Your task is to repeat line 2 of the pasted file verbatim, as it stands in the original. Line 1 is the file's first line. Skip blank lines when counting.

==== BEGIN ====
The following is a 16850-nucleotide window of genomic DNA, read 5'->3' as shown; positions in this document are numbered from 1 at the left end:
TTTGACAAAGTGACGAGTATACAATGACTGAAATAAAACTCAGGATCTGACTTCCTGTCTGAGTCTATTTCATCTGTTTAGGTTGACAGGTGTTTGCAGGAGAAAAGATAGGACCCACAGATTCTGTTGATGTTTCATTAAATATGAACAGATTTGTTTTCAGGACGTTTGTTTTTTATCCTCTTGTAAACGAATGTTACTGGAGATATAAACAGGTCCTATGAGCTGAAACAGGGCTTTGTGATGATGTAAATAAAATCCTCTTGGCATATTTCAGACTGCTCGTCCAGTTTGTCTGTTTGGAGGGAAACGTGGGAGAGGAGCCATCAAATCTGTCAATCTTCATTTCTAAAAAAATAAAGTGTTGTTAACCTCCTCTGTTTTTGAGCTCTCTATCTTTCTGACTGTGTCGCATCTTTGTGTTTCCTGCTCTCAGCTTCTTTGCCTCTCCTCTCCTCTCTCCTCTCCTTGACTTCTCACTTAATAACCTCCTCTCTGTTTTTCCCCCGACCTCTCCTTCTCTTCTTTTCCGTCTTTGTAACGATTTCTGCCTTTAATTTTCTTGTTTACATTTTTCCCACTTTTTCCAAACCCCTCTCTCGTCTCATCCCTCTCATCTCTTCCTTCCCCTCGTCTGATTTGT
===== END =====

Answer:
TTTGACAAAGTGACGAGTATACAATGACTGAAATAAAACTCAGGATCTGACTTCCTGTCTGAGTCTATTTCATCTGTTTAGGTTGACAGGTGTTTGCAGGAGAAAAGATAGGACCCACAGATTCTGTTGATGTTTCATTAAATATGAACAGATTTGTTTTCAGGACGTTTGTTTTTTATCCTCTTGTAAACGAATGTTACTGGAGATATAAACAGGTCCTATGAGCTGAAACAGGGCTTTGTGATGATGTAAATAAAATCCTCTTGGCATATTTCAGACTGCTCGTCCAGTTTGTCTGTTTGGAGGGAAACGTGGGAGAGGAGCCATCAAATCTGTCAATCTTCATTTCTAAAAAAATAAAGTGTTGTTAACCTCCTCTGTTTTTGAGCTCTCTATCTTTCTGACTGTGTCGCATCTTTGTGTTTCCTGCTCTCAGCTTCTTTGCCTCTCCTCTCCTCTCTCCTCTCCTTGACTTCTCACTTAATAACCTCCTCTCTGTTTTTCCCCCGACCTCTCCTTCTCTTCTTTTCCGTCTTTGTAACGATTTCTGCCTTTAATTTTCTTGTTTACATTTTTCCCACTTTTTCCAAACCCCTCTCTCGTCTCATCCCTCTCATCTCTTCCTTCCCCTCGTCTGATTTGT